Because there were more women than men due to casualties of war and hunting accidents, most Sioux men had two or more wives. Often a man married sisters. This family tie helped to keep bickering and jealousy among the wives to a minimum. A man could have as many wives as he could afford to care for, and more wives meant less work for the women.
BANNON'S BRIDES~now available

Friday, February 4, 2011

The History of Writing Utensils

I'm in the process of writing a time travel set in the old West in 1891. My heroine writes an article for the newspaper and goes in search of writing materials. So, it became necessary for me to conduct a little research on the topic.

When I started school in the early 1950s, our desk still had ink wells and the pens we used were refillable by using a plunger type device. It could sometimes be a messy process and we often had ink smudged fingers and papers. In high school we graduated to the ink cartridges you dropped into the pen and then ball point pens.

For my research, I knew my heroine would be using either a quill pen, which had it's own hollow channel, or possibly an early fountain pen. Steel nips for pens became common in the 1830s  and soon replaced the quill pen. The oldest known fountain pen that has survived was developed by a Frenchman in 1702. The first self-filling fountain pen was developed by John Jacob Parker in 1831 but early pens were plagued with problems--ink spills and problems that made them impractical for use.

Louis Waterman is credited with developing the first practical fountain pen. He added an air hole in the steel hip and three groves inside the feed mechanism. This allowed the ink to flow more smoothly.

The most competitive part of the fountain pen industry was the method the pen used to fill the ink reservoir. Earlier pens used an eyedropper. Next came the flexible rubber sac that you squeezed the air out of allowing it to draw in the ink. A variety of other methods were designed with the lever filler by Walter Sheaffer being the design used most into the 1940s.

The lever type pen is the one I first remember using. Then in 1950 the cartridges were developed though I don't believe they were readable available for a few years.

Though ballpoint pens actually date back to the late 19th Century, they weren't exploited commercially. The first commercial ball point pens were made by Josef Lazio in 1943 in Britain and sales skyrocketed during WWII. They were more durable and could survive battlefield environments. They weren't introduced to the US market until 1945.


I decided in my story the heroine wouldn't have access to a fountain pen so, she starts out with a quill pen. After a messy start she gives up and picks up a lead pencil. This story is a follow up story to A Law of Her Own.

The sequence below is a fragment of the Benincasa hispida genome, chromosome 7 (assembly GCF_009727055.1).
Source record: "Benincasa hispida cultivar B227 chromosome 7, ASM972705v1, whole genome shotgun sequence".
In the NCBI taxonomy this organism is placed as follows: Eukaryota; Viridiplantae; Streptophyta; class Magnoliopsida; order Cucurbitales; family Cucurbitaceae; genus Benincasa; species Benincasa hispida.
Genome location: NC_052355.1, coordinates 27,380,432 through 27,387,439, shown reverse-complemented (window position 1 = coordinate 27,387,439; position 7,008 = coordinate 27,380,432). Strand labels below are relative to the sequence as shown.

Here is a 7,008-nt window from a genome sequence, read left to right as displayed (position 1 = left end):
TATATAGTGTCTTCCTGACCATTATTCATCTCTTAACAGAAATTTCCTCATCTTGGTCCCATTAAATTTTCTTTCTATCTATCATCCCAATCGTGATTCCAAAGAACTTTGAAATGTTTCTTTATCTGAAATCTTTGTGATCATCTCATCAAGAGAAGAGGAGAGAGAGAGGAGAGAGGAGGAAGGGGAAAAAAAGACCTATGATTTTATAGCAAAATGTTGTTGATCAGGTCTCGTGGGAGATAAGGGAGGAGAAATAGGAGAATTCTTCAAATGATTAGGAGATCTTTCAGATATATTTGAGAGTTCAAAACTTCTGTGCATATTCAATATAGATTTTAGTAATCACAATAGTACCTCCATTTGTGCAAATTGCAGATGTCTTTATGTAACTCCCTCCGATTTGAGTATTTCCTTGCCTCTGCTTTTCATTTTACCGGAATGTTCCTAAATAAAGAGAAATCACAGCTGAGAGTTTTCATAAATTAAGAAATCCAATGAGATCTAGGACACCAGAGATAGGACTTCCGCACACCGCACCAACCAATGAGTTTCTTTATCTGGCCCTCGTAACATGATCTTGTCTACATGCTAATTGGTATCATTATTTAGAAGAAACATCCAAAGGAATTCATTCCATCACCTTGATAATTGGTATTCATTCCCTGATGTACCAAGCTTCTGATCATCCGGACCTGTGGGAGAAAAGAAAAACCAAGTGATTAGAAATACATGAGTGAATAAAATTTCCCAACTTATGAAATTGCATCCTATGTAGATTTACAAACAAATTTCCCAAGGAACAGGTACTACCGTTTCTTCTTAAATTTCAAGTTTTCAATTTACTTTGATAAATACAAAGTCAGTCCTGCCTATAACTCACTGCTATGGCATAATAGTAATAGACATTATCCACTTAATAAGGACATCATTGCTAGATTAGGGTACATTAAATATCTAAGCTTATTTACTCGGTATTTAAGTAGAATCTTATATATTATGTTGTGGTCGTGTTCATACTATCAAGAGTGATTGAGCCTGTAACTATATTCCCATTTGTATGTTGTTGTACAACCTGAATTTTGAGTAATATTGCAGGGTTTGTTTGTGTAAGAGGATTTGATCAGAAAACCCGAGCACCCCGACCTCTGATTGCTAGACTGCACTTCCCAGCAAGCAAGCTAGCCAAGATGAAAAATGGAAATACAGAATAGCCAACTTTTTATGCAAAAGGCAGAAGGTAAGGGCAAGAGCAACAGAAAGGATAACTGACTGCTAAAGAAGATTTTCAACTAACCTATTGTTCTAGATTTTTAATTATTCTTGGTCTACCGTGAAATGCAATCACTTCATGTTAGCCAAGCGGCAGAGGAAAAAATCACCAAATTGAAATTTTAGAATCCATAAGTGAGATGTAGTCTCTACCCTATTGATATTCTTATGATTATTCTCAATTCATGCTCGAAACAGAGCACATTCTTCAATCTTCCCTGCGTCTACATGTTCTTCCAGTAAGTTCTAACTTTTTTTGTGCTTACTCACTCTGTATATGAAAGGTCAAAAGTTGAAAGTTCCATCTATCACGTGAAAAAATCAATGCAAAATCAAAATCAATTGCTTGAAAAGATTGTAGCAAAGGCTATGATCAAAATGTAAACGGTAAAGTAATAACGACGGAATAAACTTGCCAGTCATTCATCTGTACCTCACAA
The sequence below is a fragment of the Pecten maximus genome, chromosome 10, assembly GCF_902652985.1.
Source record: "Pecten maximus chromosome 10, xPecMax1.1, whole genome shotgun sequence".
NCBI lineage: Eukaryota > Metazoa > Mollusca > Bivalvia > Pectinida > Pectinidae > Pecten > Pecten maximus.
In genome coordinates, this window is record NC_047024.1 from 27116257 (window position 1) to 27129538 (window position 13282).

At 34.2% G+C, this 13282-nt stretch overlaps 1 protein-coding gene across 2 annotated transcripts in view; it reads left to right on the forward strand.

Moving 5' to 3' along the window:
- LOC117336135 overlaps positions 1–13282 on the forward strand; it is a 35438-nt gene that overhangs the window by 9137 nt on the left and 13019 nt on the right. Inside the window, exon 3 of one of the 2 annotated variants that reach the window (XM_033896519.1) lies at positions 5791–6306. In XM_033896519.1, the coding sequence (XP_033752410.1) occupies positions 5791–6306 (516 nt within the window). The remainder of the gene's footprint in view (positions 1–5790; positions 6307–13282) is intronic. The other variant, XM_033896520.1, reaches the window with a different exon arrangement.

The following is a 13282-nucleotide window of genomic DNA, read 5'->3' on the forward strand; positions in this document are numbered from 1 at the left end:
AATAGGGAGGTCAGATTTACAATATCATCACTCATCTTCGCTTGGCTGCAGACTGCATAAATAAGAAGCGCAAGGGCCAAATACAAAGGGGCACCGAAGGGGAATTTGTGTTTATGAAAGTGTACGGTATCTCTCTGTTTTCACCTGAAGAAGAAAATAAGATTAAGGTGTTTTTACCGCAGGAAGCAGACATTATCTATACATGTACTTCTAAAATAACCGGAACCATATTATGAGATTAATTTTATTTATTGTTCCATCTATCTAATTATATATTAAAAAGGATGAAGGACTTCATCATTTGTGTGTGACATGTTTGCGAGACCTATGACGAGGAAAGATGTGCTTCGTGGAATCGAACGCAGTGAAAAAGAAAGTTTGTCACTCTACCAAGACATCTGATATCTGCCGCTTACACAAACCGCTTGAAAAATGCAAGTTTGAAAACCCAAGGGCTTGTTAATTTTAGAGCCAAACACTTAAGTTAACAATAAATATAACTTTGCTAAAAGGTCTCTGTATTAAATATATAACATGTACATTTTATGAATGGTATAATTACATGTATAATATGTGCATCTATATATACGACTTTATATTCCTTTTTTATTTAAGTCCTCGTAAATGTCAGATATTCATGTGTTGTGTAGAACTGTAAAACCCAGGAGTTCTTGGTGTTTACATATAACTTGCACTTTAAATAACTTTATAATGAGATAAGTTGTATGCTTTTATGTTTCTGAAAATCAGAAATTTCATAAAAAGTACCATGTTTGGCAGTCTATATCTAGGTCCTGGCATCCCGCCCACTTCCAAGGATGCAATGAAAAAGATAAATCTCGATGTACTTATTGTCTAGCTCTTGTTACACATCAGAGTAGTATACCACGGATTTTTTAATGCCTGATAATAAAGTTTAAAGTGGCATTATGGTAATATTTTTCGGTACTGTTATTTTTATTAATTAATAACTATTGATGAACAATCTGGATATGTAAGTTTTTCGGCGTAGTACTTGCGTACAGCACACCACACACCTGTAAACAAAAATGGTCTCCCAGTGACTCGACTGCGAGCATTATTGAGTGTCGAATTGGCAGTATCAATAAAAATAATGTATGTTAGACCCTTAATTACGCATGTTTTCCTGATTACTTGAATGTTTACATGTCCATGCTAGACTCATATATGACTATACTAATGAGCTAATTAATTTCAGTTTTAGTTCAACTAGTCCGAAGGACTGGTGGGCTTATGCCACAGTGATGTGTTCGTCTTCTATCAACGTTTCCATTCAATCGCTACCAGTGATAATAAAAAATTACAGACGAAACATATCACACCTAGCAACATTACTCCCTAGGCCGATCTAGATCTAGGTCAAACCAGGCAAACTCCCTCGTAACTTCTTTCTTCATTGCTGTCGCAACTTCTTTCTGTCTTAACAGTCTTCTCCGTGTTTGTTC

Thanks for Reading and Writing!


Wednesday, February 2, 2011

Eloping in Regency England

The scene is a common one in Regency romance: the young lovers, denied permission to marry, flee to Scotland to take their vows. Most of the action derives from the pursuit by the outraged parents to prevent the marriage.

I don't know how many of these stories I read before I asked why did they go all the way to Scotland? Scotland is about 320 miles from London. Even on the Great North Road, the main thoroughfare from London to Edinburgh, the trip, at the average carriage pace of about 5-7 miles an hour (we’ll assume 7), twelve hours a day, would take about four days. And we’re not including stops to change the horses, eat, or other personal necessities. Why not run to the next town, find the nearest clergyman, and tie the knot there?

The answer lies in the Marriage Act of 1753, also called the Hardwicke Act. This law invalidated marriages if either or both of the parties involved were under twenty-one and did not have the consent of the parents or guardians.

The law’s purpose was to prevent scoundrels from eloping with heiresses for their money. Did it work? To some extent. But it also created a flourishing trade in quick Scottish marriages because the Hardwicke Act was law only in England and Wales.

People over twenty-one also eloped. The Hardwicke Act required the calling of the banns for three successive weeks before a marriage could take place, as well as a formal ceremony in a church. Alternatively, one could purchase a special license from the Archbishop of Canterbury in London, which allowed a marriage to take place at any time, in any place.

But a trip to Scotland was quicker than waiting three weeks, and cheaper than the special license, which cost five pounds sterling in 1811. Since a laborer at the time earned about 15-20 pounds a year, five pounds was an enormous sum for many. And the prospective couple would have to wait an unspecified time to receive their special license, if they went that route.

The destination of choice for many eloping couples was Gretna Green in Dumfries and Galloway, the most famous of the Scottish towns for irregular marriages.

But Gretna Green was not the only Scottish town that trafficked in quick marriages. Other Scottish border villages that had a flourishing trade in quick marriages were Coldstream Bridge, Lamberton, Mordington and Paxton Toll.

More on these towns in my next post.

Thank you all,


Linda Banche

Welcome to My World of Historical Hilarity!